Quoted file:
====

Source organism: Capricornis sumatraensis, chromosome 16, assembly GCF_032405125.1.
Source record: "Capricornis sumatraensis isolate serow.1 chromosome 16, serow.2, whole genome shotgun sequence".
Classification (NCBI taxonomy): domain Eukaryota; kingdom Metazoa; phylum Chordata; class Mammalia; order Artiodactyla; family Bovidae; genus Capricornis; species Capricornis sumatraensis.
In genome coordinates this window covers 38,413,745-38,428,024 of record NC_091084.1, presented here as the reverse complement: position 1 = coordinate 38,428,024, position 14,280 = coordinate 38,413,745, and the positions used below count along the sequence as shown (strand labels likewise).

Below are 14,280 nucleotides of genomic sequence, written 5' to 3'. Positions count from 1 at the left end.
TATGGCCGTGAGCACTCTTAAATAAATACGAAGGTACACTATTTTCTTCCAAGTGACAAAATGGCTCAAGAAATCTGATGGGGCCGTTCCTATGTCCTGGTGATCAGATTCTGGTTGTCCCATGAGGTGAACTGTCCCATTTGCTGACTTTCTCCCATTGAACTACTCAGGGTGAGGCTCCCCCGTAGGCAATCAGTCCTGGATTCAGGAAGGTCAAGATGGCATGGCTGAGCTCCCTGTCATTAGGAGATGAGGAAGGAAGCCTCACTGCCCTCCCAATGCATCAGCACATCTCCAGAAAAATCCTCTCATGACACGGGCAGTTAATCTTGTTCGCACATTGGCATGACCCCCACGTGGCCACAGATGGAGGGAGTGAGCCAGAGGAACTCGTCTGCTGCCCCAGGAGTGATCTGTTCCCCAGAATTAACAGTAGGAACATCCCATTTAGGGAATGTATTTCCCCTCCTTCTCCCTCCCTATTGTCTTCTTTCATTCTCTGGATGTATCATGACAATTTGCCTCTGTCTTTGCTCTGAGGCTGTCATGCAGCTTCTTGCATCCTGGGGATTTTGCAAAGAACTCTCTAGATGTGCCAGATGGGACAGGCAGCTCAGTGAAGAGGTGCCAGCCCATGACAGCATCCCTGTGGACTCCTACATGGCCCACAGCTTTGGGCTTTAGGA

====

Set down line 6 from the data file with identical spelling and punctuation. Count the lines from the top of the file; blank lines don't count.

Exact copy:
TATGGCCGTGAGCACTCTTAAATAAATACGAAGGTACACTATTTTCTTCCAAGTGACAAAATGGCTCAAGAAATCTGATGGGGCCGTTCCTATGTCCTGGTGATCAGATTCTGGTTGTCCCATGAGGTGAACTGTCCCATTTGCTGACTTTCTCCCATTGAACTACTCAGGGTGAGGCTCCCCCGTAGGCAATCAGTCCTGGATTCAGGAAGGTCAAGATGGCATGGCTGAGCTCCCTGTCATTAGGAGATGAGGAAGGAAGCCTCACTGCCCTCCCAATGCATCAGCACATCTCCAGAAAAATCCTCTCATGACACGGGCAGTTAATCTTGTTCGCACATTGGCATGACCCCCACGTGGCCACAGATGGAGGGAGTGAGCCAGAGGAACTCGTCTGCTGCCCCAGGAGTGATCTGTTCCCCAGAATTAACAGTAGGAACATCCCATTTAGGGAATGTATTTCCCCTCCTTCTCCCTCCCTATTGTCTTCTTTCATTCTCTGGATGTATCATGACAATTTGCCTCTGTCTTTGCTCTGAGGCTGTCATGCAGCTTCTTGCATCCTGGGGATTTTGCAAAGAACTCTCTAGATGTGCCAGATGGGACAGGCAGCTCAGTGAAGAGGTGCCAGCCCATGACAGCATCCCTGTGGACTCCTACATGGCCCACAGCTTTGGGCTTTAGGA